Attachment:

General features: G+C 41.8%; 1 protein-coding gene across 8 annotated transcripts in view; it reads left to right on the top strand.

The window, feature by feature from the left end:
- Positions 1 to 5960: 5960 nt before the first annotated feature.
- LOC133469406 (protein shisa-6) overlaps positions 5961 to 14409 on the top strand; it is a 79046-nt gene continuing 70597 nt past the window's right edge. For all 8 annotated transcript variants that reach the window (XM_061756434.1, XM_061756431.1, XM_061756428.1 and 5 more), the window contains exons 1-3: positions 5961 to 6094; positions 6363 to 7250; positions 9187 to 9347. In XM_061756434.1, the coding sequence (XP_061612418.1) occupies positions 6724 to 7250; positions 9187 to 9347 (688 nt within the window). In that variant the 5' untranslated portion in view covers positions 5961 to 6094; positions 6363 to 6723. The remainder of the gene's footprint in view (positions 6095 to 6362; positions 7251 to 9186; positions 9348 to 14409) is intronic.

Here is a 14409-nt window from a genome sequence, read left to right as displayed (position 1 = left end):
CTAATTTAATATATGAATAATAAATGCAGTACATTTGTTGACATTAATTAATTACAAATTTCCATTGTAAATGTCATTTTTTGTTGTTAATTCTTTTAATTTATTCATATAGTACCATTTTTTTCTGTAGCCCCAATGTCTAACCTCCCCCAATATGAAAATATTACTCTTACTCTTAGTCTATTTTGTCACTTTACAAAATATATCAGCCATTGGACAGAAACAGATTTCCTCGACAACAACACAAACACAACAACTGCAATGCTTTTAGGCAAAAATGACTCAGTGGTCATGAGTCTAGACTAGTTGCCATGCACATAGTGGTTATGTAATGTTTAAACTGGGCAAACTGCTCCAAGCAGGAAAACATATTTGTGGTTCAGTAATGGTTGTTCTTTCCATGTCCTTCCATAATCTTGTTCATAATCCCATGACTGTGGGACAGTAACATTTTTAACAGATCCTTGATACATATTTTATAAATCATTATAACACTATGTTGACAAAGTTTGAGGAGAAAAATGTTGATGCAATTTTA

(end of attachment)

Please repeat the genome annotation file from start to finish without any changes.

General features: G+C 41.8%; 1 protein-coding gene across 8 annotated transcripts in view; it reads left to right on the top strand.

The window, feature by feature from the left end:
- Positions 1 to 5960: 5960 nt before the first annotated feature.
- LOC133469406 (protein shisa-6) overlaps positions 5961 to 14409 on the top strand; it is a 79046-nt gene continuing 70597 nt past the window's right edge. For all 8 annotated transcript variants that reach the window (XM_061756434.1, XM_061756431.1, XM_061756428.1 and 5 more), the window contains exons 1-3: positions 5961 to 6094; positions 6363 to 7250; positions 9187 to 9347. In XM_061756434.1, the coding sequence (XP_061612418.1) occupies positions 6724 to 7250; positions 9187 to 9347 (688 nt within the window). In that variant the 5' untranslated portion in view covers positions 5961 to 6094; positions 6363 to 6723. The remainder of the gene's footprint in view (positions 6095 to 6362; positions 7251 to 9186; positions 9348 to 14409) is intronic.

Here is a 14409-nt window from a genome sequence, read left to right as displayed (position 1 = left end):
CTAATTTAATATATGAATAATAAATGCAGTACATTTGTTGACATTAATTAATTACAAATTTCCATTGTAAATGTCATTTTTTGTTGTTAATTCTTTTAATTTATTCATATAGTACCATTTTTTTCTGTAGCCCCAATGTCTAACCTCCCCCAATATGAAAATATTACTCTTACTCTTAGTCTATTTTGTCACTTTACAAAATATATCAGCCATTGGACAGAAACAGATTTCCTCGACAACAACACAAACACAACAACTGCAATGCTTTTAGGCAAAAATGACTCAGTGGTCATGAGTCTAGACTAGTTGCCATGCACATAGTGGTTATGTAATGTTTAAACTGGGCAAACTGCTCCAAGCAGGAAAACATATTTGTGGTTCAGTAATGGTTGTTCTTTCCATGTCCTTCCATAATCTTGTTCATAATCCCATGACTGTGGGACAGTAACATTTTTAACAGATCCTTGATACATATTTTATAAATCATTATAACACTATGTTGACAAAGTTTGAGGAGAAAAATGTTGATGCAATTTTA